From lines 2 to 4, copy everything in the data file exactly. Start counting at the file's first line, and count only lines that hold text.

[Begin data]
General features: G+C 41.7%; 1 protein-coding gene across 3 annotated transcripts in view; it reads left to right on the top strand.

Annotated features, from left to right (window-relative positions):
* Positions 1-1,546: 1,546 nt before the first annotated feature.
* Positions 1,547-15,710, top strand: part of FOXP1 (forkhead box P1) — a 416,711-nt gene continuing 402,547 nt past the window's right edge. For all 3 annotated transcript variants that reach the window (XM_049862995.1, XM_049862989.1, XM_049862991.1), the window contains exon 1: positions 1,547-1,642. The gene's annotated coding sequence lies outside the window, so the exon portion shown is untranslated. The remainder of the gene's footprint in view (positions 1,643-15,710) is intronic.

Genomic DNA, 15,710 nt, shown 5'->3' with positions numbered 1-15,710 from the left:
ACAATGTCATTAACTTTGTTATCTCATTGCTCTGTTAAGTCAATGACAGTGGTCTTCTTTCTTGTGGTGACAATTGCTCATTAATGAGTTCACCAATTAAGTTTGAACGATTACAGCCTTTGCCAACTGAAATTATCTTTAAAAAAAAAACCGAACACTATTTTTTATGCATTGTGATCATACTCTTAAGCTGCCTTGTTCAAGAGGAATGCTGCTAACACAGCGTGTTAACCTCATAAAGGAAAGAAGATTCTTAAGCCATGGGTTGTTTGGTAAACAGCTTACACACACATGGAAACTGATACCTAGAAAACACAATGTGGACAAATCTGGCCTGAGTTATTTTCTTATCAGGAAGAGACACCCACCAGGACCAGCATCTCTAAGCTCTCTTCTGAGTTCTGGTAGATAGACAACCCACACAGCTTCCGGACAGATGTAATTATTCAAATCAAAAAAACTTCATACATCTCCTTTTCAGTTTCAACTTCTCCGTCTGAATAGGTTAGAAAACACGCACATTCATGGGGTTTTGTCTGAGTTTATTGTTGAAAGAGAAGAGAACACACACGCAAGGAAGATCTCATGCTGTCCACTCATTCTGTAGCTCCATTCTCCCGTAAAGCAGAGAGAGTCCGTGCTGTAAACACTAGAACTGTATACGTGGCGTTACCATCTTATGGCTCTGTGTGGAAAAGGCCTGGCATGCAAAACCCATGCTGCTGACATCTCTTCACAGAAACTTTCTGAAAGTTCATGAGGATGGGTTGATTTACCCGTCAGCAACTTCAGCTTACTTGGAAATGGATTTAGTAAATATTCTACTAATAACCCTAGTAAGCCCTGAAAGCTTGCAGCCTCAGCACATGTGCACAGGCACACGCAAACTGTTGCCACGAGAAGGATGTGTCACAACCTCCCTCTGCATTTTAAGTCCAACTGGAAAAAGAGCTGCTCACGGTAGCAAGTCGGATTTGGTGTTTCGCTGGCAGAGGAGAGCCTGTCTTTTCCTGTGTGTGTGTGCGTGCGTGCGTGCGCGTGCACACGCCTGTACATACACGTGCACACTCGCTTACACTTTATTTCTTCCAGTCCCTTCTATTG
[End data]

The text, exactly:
Annotated features, from left to right (window-relative positions):
* Positions 1-1,546: 1,546 nt before the first annotated feature.
* Positions 1,547-15,710, top strand: part of FOXP1 (forkhead box P1) — a 416,711-nt gene continuing 402,547 nt past the window's right edge. For all 3 annotated transcript variants that reach the window (XM_049862995.1, XM_049862989.1, XM_049862991.1), the window contains exon 1: positions 1,547-1,642. The gene's annotated coding sequence lies outside the window, so the exon portion shown is untranslated. The remainder of the gene's footprint in view (positions 1,643-15,710) is intronic.